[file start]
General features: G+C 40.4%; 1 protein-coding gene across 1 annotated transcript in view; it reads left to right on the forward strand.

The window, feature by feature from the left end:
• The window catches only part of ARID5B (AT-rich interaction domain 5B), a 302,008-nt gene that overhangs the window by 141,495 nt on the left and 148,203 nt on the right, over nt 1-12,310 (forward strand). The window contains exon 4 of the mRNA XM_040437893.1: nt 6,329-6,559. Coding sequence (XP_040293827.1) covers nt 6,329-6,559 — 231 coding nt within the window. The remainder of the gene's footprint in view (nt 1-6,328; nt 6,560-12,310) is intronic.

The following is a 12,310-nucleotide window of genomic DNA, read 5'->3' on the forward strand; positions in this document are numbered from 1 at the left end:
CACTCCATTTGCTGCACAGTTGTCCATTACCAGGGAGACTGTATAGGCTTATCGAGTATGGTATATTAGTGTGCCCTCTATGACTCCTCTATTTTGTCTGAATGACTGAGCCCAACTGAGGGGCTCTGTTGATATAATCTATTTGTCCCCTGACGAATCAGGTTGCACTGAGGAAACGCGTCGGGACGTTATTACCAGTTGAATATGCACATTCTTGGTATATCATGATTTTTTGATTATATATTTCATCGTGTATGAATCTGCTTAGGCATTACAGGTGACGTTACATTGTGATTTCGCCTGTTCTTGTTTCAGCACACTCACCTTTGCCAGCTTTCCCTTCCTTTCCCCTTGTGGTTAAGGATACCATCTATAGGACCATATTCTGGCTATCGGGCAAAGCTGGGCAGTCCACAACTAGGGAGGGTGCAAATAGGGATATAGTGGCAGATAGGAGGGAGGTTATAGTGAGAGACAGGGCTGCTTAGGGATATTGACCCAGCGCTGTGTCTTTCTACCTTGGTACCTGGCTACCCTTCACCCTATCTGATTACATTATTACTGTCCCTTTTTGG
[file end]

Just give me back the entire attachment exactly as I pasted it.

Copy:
General features: G+C 40.4%; 1 protein-coding gene across 1 annotated transcript in view; it reads left to right on the forward strand.

The window, feature by feature from the left end:
• The window catches only part of ARID5B (AT-rich interaction domain 5B), a 302,008-nt gene that overhangs the window by 141,495 nt on the left and 148,203 nt on the right, over nt 1-12,310 (forward strand). The window contains exon 4 of the mRNA XM_040437893.1: nt 6,329-6,559. Coding sequence (XP_040293827.1) covers nt 6,329-6,559 — 231 coding nt within the window. The remainder of the gene's footprint in view (nt 1-6,328; nt 6,560-12,310) is intronic.

The following is a 12,310-nucleotide window of genomic DNA, read 5'->3' on the forward strand; positions in this document are numbered from 1 at the left end:
CACTCCATTTGCTGCACAGTTGTCCATTACCAGGGAGACTGTATAGGCTTATCGAGTATGGTATATTAGTGTGCCCTCTATGACTCCTCTATTTTGTCTGAATGACTGAGCCCAACTGAGGGGCTCTGTTGATATAATCTATTTGTCCCCTGACGAATCAGGTTGCACTGAGGAAACGCGTCGGGACGTTATTACCAGTTGAATATGCACATTCTTGGTATATCATGATTTTTTGATTATATATTTCATCGTGTATGAATCTGCTTAGGCATTACAGGTGACGTTACATTGTGATTTCGCCTGTTCTTGTTTCAGCACACTCACCTTTGCCAGCTTTCCCTTCCTTTCCCCTTGTGGTTAAGGATACCATCTATAGGACCATATTCTGGCTATCGGGCAAAGCTGGGCAGTCCACAACTAGGGAGGGTGCAAATAGGGATATAGTGGCAGATAGGAGGGAGGTTATAGTGAGAGACAGGGCTGCTTAGGGATATTGACCCAGCGCTGTGTCTTTCTACCTTGGTACCTGGCTACCCTTCACCCTATCTGATTACATTATTACTGTCCCTTTTTGG